Fourteenth Station: Jesus laid in the tomb

The Fourteenth Station: Jesus is laid in the tomb.

by Lorne Friesen

The Burial of Jesus: It was Preparation Day (that is, the day before the Sabbath). So as evening approached, Joseph of Arimathea, a prominent member of the Council, who was himself waiting for the kingdom of God, went boldly to Pilate and asked for Jesus' body. Pilate was surprised to hear that he was already dead. Summoning the centurion, he asked him if Jesus had already died. When he learned from the centurion that it was so, he gave the body to Joseph. So Joseph bought some linen cloth, took down the body, wrapped it in the linen, and placed it in a tomb cut out of rock. Then he rolled a stone against the entrance of the tomb. Mary Magdalene and Mary the mother of Joses saw where he was laid. Mark 15:42-47

The body no longer bleeds, the breath is gone, the skin is cold to the touch. Life is gone. Is this possible? Is it really happening? The One who loved so much, is now lifeless and cold. And so the body is prepared for burial. But it is not only the body that was buried. The many hopes and dreams that were inspired by Jesus must also be buried. The disciples had chosen to leave their old profession and their old perspectives on life. Now with the burial of the body, the disciples also found it necessary to bury their newly chosen way of life. All those who had followed Jesus these past years, now found themselves bewildered, confused and without direction, without a future.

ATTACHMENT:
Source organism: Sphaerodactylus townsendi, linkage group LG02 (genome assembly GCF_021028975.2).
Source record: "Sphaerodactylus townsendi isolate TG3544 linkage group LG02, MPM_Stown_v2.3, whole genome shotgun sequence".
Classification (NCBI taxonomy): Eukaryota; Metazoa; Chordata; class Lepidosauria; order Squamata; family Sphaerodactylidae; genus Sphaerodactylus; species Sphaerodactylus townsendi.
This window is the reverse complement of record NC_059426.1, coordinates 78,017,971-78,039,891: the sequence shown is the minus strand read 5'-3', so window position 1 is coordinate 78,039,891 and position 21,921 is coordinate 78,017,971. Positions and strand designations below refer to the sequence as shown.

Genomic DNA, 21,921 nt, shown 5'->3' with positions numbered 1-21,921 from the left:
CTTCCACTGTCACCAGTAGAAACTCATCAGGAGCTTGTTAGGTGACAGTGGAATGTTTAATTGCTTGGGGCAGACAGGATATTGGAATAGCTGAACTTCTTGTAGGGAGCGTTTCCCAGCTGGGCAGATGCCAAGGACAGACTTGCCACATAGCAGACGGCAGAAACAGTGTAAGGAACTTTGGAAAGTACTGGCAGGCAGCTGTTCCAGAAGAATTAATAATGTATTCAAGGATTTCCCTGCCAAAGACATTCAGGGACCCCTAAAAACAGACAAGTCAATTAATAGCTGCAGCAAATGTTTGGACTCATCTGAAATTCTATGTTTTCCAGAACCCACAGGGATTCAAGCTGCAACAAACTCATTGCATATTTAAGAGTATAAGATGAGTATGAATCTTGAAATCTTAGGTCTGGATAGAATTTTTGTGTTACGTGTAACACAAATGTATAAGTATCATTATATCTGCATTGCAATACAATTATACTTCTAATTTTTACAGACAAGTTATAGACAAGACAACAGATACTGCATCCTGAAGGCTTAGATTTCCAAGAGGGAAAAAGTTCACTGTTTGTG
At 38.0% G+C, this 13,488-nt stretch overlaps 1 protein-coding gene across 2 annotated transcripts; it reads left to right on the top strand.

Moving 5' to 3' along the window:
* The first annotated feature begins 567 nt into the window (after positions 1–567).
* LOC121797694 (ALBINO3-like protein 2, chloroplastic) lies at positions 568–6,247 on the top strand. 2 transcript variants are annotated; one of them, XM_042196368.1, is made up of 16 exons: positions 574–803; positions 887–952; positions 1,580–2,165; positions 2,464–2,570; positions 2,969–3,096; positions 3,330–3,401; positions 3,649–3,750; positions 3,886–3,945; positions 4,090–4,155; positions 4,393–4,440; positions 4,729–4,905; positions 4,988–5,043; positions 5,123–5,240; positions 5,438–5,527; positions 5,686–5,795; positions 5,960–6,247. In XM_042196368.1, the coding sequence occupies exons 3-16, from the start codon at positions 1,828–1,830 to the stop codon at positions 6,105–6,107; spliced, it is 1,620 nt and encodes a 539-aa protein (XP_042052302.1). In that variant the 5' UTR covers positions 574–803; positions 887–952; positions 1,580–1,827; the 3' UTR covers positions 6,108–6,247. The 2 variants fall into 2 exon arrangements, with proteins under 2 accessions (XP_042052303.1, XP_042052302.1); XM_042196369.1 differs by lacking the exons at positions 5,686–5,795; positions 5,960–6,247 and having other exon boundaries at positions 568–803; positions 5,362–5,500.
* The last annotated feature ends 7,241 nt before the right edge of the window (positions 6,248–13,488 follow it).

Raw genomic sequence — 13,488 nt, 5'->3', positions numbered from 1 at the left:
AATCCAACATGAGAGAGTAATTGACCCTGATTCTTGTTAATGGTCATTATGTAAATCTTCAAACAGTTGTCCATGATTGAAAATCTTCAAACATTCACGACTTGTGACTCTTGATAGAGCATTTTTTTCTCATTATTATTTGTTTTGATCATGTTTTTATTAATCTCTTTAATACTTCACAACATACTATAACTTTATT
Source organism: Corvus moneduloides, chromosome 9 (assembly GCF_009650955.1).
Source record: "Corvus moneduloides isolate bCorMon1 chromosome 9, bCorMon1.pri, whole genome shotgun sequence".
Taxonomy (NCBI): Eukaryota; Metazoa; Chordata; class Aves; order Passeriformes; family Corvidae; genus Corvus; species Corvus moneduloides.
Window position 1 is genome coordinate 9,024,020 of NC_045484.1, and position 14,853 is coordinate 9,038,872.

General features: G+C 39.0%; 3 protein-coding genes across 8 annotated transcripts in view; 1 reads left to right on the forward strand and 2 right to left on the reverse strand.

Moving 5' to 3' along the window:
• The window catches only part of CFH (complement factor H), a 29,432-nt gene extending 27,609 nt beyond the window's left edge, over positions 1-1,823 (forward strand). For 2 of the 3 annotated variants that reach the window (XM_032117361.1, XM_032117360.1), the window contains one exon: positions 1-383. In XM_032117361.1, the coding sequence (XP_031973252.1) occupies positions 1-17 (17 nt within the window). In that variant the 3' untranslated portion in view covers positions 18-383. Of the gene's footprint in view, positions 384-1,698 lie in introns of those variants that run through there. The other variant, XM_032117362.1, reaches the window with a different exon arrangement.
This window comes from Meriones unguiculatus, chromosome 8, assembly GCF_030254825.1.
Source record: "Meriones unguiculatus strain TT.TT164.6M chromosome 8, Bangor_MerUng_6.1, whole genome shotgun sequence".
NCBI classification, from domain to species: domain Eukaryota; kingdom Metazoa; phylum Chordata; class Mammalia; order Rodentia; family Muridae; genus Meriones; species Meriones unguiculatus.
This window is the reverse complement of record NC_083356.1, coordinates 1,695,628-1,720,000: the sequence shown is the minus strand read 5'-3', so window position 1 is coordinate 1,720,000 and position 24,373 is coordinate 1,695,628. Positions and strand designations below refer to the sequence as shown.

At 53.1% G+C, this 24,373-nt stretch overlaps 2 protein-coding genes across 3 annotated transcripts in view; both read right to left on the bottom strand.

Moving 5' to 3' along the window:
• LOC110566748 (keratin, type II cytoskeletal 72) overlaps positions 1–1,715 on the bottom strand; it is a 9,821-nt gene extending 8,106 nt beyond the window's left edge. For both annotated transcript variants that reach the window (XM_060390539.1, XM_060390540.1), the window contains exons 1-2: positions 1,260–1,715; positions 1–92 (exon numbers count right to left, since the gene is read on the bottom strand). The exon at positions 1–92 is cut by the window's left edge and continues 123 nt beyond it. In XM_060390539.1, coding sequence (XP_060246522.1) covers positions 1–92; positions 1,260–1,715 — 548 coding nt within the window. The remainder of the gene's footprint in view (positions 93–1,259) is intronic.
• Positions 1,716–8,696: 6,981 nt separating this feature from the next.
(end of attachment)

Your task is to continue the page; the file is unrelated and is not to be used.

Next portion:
War and military occupation have a similar impact upon people. According to the B’Tselem records for 2007, 373 Palestinians and 13 Israelis were killed as a result of the war of occupation. Families bury their loved ones with a clear knowledge that the death was needless and violent. But, families bury more than the body of their loved ones. Military occupation means that they must also bury many of the hopes, dreams, a normal, healthy way of life, when a military power occupies their land.

Palestinian families tell us that under the occupation they have lost much more than just their freedom. Many live with the fear of home invasions or even the demolition of their homes by bulldozers. The Palestinians have been robbed of their security and dignity. One Palestinian father said, “I am walking dead”. Israeli families tell us that they do not think they should have to live with the fear of attacks of rockets and suicide bombers. As people bury their loved ones, they also lay to rest their hopes and dreams for a future.

This is the stark desolation of Good Friday.